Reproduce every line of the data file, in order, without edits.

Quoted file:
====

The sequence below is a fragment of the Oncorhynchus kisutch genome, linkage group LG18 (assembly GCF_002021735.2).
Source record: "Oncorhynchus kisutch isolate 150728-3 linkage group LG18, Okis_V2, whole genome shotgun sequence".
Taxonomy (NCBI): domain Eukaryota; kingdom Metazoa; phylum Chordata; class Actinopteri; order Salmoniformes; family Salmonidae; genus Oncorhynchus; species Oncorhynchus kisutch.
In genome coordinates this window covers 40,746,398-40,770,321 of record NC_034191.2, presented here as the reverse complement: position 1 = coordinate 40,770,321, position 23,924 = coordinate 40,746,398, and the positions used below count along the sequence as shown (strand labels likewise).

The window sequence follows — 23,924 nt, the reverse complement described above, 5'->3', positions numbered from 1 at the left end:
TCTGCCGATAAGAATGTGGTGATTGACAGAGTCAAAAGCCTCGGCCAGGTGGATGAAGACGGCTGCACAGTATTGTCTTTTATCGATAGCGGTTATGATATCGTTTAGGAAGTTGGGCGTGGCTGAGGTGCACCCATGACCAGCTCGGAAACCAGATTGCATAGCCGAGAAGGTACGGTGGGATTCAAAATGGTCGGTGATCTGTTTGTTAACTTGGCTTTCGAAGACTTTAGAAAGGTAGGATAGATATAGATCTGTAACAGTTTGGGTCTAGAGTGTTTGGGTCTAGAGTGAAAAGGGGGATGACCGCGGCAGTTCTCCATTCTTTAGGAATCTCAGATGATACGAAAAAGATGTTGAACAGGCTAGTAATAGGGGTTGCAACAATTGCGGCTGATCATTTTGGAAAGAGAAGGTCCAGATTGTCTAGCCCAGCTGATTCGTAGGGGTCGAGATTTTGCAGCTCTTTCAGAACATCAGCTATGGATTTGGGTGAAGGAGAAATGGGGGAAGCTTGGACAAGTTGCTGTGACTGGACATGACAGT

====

The sequence below is a fragment of the Oncorhynchus kisutch genome, linkage group LG18 (assembly GCF_002021735.2).
Source record: "Oncorhynchus kisutch isolate 150728-3 linkage group LG18, Okis_V2, whole genome shotgun sequence".
Taxonomy (NCBI): domain Eukaryota; kingdom Metazoa; phylum Chordata; class Actinopteri; order Salmoniformes; family Salmonidae; genus Oncorhynchus; species Oncorhynchus kisutch.
In genome coordinates this window covers 40,746,398-40,770,321 of record NC_034191.2, presented here as the reverse complement: position 1 = coordinate 40,770,321, position 23,924 = coordinate 40,746,398, and the positions used below count along the sequence as shown (strand labels likewise).

The window sequence follows — 23,924 nt, the reverse complement described above, 5'->3', positions numbered from 1 at the left end:
TCTGCCGATAAGAATGTGGTGATTGACAGAGTCAAAAGCCTCGGCCAGGTGGATGAAGACGGCTGCACAGTATTGTCTTTTATCGATAGCGGTTATGATATCGTTTAGGAAGTTGGGCGTGGCTGAGGTGCACCCATGACCAGCTCGGAAACCAGATTGCATAGCCGAGAAGGTACGGTGGGATTCAAAATGGTCGGTGATCTGTTTGTTAACTTGGCTTTCGAAGACTTTAGAAAGGTAGGATAGATATAGATCTGTAACAGTTTGGGTCTAGAGTGTTTGGGTCTAGAGTGAAAAGGGGGATGACCGCGGCAGTTCTCCATTCTTTAGGAATCTCAGATGATACGAAAAAGATGTTGAACAGGCTAGTAATAGGGGTTGCAACAATTGCGGCTGATCATTTTGGAAAGAGAAGGTCCAGATTGTCTAGCCCAGCTGATTCGTAGGGGTCGAGATTTTGCAGCTCTTTCAGAACATCAGCTATGGATTTGGGTGAAGGAGAAATGGGGGAAGCTTGGACAAGTTGCTGTGACTGGACATGACAGT